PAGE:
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Too Hot for West Point

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By http://maps.bpl.org - Plan des forts, batteries et poste de West-Point, 1780Uploaded by tm, CC BY 2.0, https://commons.wikimedia.org/w/index.php?curid=84896206

Interesting story here on how teaching the New Deal was regarded as too spicy for the cadets at the US Military Academy at West Point:

The New Deal in Action was not written by any leftist firebrand. Wallace was an associate professor of public law at Columbia University and would have a stellar academic career, including training U.S. Navy officers for military governance in the Pacific in World War II. It is safe to say that Dr. Wallace was not advocating for radical changes in the nation’s economy in his book. Beukema stated in the memo that he had examined “a considerable number of books covering the New Deal… [and this one] presents the best and simplest factual survey of the subject.” Furthermore, Beukema reminded the General Committee and the superintendent that cadets had already examined the New Deal the past year using numerous articles and a pamphlet by Howard S. Piquet (Outline of the “New Deal” legislation of 1933). Two weeks after Beukema’s submission, the General Committee agreed to the recommendation and sent the request to the superintendent for his approval.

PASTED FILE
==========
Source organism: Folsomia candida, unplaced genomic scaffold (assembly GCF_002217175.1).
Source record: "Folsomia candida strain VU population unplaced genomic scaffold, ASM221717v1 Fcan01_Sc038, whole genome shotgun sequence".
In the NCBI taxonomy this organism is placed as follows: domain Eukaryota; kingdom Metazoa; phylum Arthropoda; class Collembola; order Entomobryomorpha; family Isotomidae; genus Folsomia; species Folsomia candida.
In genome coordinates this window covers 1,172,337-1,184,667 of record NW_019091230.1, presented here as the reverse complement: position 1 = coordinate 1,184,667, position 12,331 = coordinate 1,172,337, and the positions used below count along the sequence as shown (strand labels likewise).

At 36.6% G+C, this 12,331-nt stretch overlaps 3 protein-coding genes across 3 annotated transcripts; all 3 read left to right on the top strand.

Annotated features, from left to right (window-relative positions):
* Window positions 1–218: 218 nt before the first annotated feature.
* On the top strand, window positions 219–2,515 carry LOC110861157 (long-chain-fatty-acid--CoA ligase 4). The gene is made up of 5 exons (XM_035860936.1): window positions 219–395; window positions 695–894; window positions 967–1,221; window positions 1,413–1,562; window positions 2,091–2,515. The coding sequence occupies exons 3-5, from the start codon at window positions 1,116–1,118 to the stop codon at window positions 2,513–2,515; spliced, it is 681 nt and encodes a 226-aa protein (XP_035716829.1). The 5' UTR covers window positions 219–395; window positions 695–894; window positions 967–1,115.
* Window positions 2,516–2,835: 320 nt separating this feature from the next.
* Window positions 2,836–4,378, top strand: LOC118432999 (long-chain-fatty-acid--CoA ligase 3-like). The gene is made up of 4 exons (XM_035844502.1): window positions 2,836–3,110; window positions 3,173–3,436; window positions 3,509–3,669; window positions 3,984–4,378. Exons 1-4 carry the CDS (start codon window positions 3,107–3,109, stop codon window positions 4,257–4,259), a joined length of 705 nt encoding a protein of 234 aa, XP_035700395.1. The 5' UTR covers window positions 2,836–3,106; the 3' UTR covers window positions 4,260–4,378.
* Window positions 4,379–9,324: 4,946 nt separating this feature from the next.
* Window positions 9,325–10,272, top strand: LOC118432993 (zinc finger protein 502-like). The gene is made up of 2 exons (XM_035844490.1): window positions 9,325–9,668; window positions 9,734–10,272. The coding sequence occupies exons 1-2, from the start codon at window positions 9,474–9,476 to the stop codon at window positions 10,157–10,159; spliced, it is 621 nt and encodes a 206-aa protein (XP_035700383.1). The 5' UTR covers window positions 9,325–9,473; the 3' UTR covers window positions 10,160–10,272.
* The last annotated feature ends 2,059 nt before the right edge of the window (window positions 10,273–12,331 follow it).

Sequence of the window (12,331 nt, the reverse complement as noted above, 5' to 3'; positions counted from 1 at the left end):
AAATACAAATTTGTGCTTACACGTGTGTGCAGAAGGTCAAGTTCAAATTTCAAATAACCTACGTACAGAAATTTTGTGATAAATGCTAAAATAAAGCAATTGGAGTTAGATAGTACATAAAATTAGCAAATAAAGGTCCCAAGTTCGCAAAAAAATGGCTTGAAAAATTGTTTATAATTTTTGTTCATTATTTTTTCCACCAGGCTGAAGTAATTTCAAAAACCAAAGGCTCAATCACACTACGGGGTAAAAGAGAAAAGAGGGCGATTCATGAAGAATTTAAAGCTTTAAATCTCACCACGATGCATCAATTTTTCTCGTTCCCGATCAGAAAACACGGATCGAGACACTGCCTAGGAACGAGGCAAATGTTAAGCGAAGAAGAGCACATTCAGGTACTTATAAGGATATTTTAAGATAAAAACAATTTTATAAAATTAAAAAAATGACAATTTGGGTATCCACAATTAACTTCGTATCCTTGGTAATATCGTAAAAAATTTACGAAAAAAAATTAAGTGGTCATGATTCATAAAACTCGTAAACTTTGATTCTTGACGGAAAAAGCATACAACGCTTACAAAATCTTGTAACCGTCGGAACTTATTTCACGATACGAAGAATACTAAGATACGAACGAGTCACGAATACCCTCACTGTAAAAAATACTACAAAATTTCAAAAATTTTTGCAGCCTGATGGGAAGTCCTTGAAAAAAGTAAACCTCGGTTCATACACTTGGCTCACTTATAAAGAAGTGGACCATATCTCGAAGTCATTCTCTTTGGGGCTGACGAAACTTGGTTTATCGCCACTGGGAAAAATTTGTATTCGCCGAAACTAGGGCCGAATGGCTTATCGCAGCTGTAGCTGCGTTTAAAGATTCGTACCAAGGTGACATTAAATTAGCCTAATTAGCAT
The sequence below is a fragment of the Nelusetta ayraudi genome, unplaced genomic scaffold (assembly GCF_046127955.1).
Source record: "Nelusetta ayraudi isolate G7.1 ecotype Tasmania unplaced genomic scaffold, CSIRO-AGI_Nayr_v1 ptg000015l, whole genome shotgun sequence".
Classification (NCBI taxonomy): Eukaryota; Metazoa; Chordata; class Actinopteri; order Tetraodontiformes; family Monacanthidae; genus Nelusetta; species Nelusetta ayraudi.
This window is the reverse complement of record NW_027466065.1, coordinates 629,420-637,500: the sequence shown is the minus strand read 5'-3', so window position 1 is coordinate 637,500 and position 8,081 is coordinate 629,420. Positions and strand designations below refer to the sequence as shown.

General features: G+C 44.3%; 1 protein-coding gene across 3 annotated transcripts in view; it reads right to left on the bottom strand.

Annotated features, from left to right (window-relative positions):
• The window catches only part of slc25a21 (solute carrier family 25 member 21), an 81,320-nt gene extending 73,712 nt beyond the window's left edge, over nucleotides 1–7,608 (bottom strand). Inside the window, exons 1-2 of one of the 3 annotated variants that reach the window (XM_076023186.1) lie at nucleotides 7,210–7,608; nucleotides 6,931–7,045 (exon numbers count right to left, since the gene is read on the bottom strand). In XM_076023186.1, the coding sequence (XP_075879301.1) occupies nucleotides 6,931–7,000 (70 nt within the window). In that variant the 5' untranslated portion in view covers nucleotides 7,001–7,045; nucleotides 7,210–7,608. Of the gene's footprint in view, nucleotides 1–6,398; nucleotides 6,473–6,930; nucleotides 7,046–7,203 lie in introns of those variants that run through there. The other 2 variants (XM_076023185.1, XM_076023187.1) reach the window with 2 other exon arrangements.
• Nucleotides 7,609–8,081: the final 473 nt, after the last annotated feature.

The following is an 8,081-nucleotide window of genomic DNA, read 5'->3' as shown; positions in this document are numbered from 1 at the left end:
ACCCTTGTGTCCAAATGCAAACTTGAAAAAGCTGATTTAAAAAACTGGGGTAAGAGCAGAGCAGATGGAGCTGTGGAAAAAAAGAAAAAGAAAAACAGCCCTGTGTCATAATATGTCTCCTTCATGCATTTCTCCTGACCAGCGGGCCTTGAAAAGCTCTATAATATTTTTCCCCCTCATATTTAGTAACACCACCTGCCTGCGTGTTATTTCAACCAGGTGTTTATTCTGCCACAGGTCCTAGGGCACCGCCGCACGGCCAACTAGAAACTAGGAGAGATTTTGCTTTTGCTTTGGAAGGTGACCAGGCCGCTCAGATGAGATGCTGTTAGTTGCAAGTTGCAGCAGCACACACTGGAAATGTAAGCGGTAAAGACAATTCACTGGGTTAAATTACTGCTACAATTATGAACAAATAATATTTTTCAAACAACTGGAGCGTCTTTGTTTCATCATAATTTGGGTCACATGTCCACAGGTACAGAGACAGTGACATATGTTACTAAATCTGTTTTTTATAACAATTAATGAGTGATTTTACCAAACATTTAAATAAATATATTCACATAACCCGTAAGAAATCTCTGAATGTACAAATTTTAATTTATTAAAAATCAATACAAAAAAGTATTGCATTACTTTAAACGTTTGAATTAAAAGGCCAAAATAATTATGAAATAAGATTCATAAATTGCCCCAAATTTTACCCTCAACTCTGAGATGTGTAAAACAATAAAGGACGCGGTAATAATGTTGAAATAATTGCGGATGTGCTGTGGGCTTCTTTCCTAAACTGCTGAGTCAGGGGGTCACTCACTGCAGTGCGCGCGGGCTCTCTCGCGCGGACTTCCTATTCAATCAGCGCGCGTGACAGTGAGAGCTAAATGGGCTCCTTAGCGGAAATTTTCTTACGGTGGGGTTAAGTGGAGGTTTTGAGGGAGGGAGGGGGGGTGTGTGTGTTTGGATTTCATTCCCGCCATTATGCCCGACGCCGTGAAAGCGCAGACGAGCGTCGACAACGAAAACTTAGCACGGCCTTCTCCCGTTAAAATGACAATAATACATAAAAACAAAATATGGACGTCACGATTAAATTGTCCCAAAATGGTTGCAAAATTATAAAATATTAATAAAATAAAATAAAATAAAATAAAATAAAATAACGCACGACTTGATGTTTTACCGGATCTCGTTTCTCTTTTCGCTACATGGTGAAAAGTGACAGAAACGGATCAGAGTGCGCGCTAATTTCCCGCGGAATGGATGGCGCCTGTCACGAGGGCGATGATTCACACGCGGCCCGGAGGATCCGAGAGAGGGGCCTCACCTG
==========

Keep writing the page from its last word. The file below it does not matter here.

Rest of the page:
While the General Committee approved the request to use the book, there was some dissent among the members about the inclusion of the book (and the subject matter in general). Colonel C.C. Carter, Professor of Natural & Experimental Philosophy, felt that the Wallace book provided “a one-sided presentation, if not a partisan one.” Also, he argued that cadets should not have their first taste of economics clouded with a large amount of time dedicated to a “particular controversial phase of current events.”  While Colonel Carter did feel that cadets should be educated on the issues of the day, he felt that this book was too partisan to be used at West Point. Colonel R.G. Alexander, the Professor of Drawing, wrote “I concur” on Carter’s letter with no further details. Lieutenant Colonel C.L. Fenton, the head of the Department of Chemistry and Electricity, mirrored Carter’s arguments in a memo dated December 14, 1934, where Fenton described the book as a “highly colored, incomplete presentation of one side of the question.” 

Long story short, Beukema was able to teach the New Deal but wasn’t able to use the Wallace text.

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